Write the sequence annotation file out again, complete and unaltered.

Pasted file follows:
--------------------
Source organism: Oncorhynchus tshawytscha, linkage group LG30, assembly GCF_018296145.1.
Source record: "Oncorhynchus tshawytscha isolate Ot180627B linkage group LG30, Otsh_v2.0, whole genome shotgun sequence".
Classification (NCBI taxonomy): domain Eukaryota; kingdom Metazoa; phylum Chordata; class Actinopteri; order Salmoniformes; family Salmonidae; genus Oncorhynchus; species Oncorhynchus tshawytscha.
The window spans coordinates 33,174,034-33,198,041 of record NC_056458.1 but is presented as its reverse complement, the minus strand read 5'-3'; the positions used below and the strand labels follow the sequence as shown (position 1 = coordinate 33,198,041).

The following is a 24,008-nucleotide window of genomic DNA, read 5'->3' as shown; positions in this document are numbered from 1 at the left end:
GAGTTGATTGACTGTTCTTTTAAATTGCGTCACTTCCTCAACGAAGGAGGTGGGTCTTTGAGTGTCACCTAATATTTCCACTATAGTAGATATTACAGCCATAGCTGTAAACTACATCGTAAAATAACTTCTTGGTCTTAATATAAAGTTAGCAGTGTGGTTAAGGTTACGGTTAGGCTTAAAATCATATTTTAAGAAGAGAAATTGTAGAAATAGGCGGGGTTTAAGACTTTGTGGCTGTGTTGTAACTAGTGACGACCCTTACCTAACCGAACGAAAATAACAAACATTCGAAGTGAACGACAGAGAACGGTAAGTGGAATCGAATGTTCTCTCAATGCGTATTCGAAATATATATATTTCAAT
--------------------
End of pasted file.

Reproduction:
Source organism: Oncorhynchus tshawytscha, linkage group LG30, assembly GCF_018296145.1.
Source record: "Oncorhynchus tshawytscha isolate Ot180627B linkage group LG30, Otsh_v2.0, whole genome shotgun sequence".
Classification (NCBI taxonomy): domain Eukaryota; kingdom Metazoa; phylum Chordata; class Actinopteri; order Salmoniformes; family Salmonidae; genus Oncorhynchus; species Oncorhynchus tshawytscha.
The window spans coordinates 33,174,034-33,198,041 of record NC_056458.1 but is presented as its reverse complement, the minus strand read 5'-3'; the positions used below and the strand labels follow the sequence as shown (position 1 = coordinate 33,198,041).

The following is a 24,008-nucleotide window of genomic DNA, read 5'->3' as shown; positions in this document are numbered from 1 at the left end:
GAGTTGATTGACTGTTCTTTTAAATTGCGTCACTTCCTCAACGAAGGAGGTGGGTCTTTGAGTGTCACCTAATATTTCCACTATAGTAGATATTACAGCCATAGCTGTAAACTACATCGTAAAATAACTTCTTGGTCTTAATATAAAGTTAGCAGTGTGGTTAAGGTTACGGTTAGGCTTAAAATCATATTTTAAGAAGAGAAATTGTAGAAATAGGCGGGGTTTAAGACTTTGTGGCTGTGTTGTAACTAGTGACGACCCTTACCTAACCGAACGAAAATAACAAACATTCGAAGTGAACGACAGAGAACGGTAAGTGGAATCGAATGTTCTCTCAATGCGTATTCGAAATATATATATTTCAAT